For years, researchers have acknowledged age to be the biggest risk factor when it comes to Alzheimer's. According to the Centers for Disease Control and Prevention, symptoms do not appear until after 60 years of age in more than 90% of people with Alzheimer's.

In 2014, about 46 million adults or 15% of the population living in the United States were 65 years or older. By 2050, that number is expected to expand to 88 million or 22% of the population.

Although elevated amyloid is associated with subsequent cognitive decline, the study did not prove a causal relationship. However, the study has found some tipping points.

In the United States and Canada, researchers measured amyloid levels using cerebrospinal fluid taps or positron emission tomography (PET) scans in 445 cognitively normal people. While 242 had normal amyloid levels, 202 had elevated amyloid levels. Cognitive tests were performed on participants who were an average age of 74.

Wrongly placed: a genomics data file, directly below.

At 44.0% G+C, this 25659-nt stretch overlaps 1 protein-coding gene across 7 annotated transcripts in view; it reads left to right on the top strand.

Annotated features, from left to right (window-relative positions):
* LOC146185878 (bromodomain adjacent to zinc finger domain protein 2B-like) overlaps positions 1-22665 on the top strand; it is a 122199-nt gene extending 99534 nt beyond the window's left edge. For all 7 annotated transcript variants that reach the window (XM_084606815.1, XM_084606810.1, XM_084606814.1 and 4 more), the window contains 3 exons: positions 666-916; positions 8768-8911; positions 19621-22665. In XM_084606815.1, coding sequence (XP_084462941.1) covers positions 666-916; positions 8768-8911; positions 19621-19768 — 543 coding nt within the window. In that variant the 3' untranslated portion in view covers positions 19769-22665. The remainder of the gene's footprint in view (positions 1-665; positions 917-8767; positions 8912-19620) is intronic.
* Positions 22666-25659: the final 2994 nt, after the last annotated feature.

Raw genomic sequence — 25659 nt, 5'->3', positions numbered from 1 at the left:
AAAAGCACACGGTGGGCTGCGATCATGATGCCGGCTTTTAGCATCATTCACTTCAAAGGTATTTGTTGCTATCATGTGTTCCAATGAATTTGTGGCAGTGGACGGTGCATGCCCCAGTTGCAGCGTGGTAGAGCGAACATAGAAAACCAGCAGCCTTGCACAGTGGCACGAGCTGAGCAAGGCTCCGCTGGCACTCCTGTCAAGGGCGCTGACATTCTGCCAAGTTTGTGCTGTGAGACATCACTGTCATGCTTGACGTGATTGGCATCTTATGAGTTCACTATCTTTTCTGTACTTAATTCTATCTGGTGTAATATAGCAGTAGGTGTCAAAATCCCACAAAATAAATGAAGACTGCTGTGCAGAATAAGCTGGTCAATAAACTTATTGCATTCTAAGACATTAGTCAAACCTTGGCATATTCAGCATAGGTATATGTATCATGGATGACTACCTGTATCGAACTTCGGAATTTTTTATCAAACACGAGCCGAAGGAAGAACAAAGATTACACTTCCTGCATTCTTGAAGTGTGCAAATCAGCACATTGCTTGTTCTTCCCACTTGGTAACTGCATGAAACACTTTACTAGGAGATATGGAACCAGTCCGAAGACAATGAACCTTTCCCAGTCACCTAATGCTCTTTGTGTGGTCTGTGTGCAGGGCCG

The observation period lasted for 10 years and each participant on an average was observed for 3 years and followed up for a maximum of 10 years.

The elevated amyloid group was older and less educated. In addition, a larger proportion of this group carried at least one copy of the ApoE4 gene, which increased the likelihood that someone would develop Alzheimer's.

At the end of 4 years, 32% of people in the elevated amyloid group had developed symptoms consistent with the early stage of Alzheimer's disease. By contrast, only 15% of participants in the normal amyloid group showed a significant decline in cognition. The scores were based on the global cognition scores.